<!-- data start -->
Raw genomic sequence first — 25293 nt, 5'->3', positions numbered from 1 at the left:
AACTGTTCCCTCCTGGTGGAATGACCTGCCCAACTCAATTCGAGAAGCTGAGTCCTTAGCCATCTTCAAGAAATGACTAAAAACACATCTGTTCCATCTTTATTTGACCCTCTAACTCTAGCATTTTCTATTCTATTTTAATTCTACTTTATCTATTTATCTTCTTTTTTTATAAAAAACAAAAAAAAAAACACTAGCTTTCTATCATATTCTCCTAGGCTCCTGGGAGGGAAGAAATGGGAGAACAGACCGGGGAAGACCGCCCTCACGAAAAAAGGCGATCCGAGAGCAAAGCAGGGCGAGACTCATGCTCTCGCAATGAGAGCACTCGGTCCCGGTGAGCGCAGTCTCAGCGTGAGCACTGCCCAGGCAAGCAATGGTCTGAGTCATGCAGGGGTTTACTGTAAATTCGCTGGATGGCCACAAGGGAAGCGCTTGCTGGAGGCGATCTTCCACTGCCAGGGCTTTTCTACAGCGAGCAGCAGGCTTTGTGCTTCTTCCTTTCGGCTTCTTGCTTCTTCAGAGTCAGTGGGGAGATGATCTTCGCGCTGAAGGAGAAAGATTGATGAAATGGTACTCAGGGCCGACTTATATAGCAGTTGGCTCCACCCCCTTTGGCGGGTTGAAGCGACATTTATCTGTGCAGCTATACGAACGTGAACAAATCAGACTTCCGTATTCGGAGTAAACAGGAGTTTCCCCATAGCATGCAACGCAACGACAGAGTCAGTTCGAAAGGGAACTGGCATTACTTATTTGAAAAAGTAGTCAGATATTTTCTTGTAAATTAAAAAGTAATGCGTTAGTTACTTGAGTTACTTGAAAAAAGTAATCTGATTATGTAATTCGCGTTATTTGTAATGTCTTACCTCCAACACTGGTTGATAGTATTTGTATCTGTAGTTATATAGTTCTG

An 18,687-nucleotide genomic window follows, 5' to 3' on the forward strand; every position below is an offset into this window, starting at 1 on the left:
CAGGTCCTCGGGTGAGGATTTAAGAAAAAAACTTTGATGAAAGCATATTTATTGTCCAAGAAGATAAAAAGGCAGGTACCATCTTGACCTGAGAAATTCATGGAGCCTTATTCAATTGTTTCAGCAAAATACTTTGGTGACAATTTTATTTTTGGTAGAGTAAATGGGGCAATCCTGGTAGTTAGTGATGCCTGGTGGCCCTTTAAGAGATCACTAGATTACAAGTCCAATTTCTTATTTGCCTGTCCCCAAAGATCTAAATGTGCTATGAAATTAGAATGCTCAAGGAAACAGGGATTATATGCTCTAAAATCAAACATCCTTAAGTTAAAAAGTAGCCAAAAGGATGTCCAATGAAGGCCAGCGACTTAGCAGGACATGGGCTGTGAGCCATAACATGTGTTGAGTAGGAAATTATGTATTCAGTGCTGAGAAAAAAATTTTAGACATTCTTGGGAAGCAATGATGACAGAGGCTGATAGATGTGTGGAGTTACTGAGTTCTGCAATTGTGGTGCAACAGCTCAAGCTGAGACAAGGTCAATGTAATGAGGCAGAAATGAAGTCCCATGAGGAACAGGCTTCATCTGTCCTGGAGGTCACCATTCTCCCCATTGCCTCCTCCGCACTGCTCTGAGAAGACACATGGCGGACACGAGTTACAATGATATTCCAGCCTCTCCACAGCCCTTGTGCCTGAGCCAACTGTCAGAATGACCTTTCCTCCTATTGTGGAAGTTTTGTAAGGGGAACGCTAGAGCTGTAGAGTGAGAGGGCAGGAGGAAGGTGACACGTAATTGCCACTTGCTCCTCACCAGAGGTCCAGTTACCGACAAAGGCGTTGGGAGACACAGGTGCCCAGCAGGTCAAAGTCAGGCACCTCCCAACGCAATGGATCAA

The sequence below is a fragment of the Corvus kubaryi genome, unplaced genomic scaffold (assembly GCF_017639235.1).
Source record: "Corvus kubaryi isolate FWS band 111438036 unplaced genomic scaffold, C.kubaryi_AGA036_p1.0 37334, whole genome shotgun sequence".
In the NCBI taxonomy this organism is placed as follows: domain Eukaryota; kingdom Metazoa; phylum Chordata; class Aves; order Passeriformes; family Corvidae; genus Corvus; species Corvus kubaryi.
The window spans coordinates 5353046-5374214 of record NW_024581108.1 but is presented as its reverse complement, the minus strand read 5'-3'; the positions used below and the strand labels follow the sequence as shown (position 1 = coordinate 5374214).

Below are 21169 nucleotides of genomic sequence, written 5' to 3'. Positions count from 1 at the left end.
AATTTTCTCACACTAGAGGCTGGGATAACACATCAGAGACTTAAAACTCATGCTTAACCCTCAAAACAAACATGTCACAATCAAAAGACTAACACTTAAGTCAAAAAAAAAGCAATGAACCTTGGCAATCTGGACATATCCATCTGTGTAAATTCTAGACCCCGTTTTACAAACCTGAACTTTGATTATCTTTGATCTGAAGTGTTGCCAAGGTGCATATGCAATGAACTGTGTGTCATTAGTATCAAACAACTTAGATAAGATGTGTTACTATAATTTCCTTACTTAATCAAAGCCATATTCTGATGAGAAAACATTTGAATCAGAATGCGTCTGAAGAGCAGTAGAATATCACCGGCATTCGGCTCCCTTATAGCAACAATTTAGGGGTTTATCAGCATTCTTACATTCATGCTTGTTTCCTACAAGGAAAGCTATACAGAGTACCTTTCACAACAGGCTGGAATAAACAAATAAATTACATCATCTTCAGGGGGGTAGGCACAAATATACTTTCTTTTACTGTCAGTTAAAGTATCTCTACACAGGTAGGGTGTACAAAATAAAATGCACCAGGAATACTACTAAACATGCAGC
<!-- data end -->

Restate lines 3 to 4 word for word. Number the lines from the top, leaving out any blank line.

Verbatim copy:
An 18,687-nucleotide genomic window follows, 5' to 3' on the forward strand; every position below is an offset into this window, starting at 1 on the left:
CAGGTCCTCGGGTGAGGATTTAAGAAAAAAACTTTGATGAAAGCATATTTATTGTCCAAGAAGATAAAAAGGCAGGTACCATCTTGACCTGAGAAATTCATGGAGCCTTATTCAATTGTTTCAGCAAAATACTTTGGTGACAATTTTATTTTTGGTAGAGTAAATGGGGCAATCCTGGTAGTTAGTGATGCCTGGTGGCCCTTTAAGAGATCACTAGATTACAAGTCCAATTTCTTATTTGCCTGTCCCCAAAGATCTAAATGTGCTATGAAATTAGAATGCTCAAGGAAACAGGGATTATATGCTCTAAAATCAAACATCCTTAAGTTAAAAAGTAGCCAAAAGGATGTCCAATGAAGGCCAGCGACTTAGCAGGACATGGGCTGTGAGCCATAACATGTGTTGAGTAGGAAATTATGTATTCAGTGCTGAGAAAAAAATTTTAGACATTCTTGGGAAGCAATGATGACAGAGGCTGATAGATGTGTGGAGTTACTGAGTTCTGCAATTGTGGTGCAACAGCTCAAGCTGAGACAAGGTCAATGTAATGAGGCAGAAATGAAGTCCCATGAGGAACAGGCTTCATCTGTCCTGGAGGTCACCATTCTCCCCATTGCCTCCTCCGCACTGCTCTGAGAAGACACATGGCGGACACGAGTTACAATGATATTCCAGCCTCTCCACAGCCCTTGTGCCTGAGCCAACTGTCAGAATGACCTTTCCTCCTATTGTGGAAGTTTTGTAAGGGGAACGCTAGAGCTGTAGAGTGAGAGGGCAGGAGGAAGGTGACACGTAATTGCCACTTGCTCCTCACCAGAGGTCCAGTTACCGACAAAGGCGTTGGGAGACACAGGTGCCCAGCAGGTCAAAGTCAGGCACCTCCCAACGCAATGGATCAA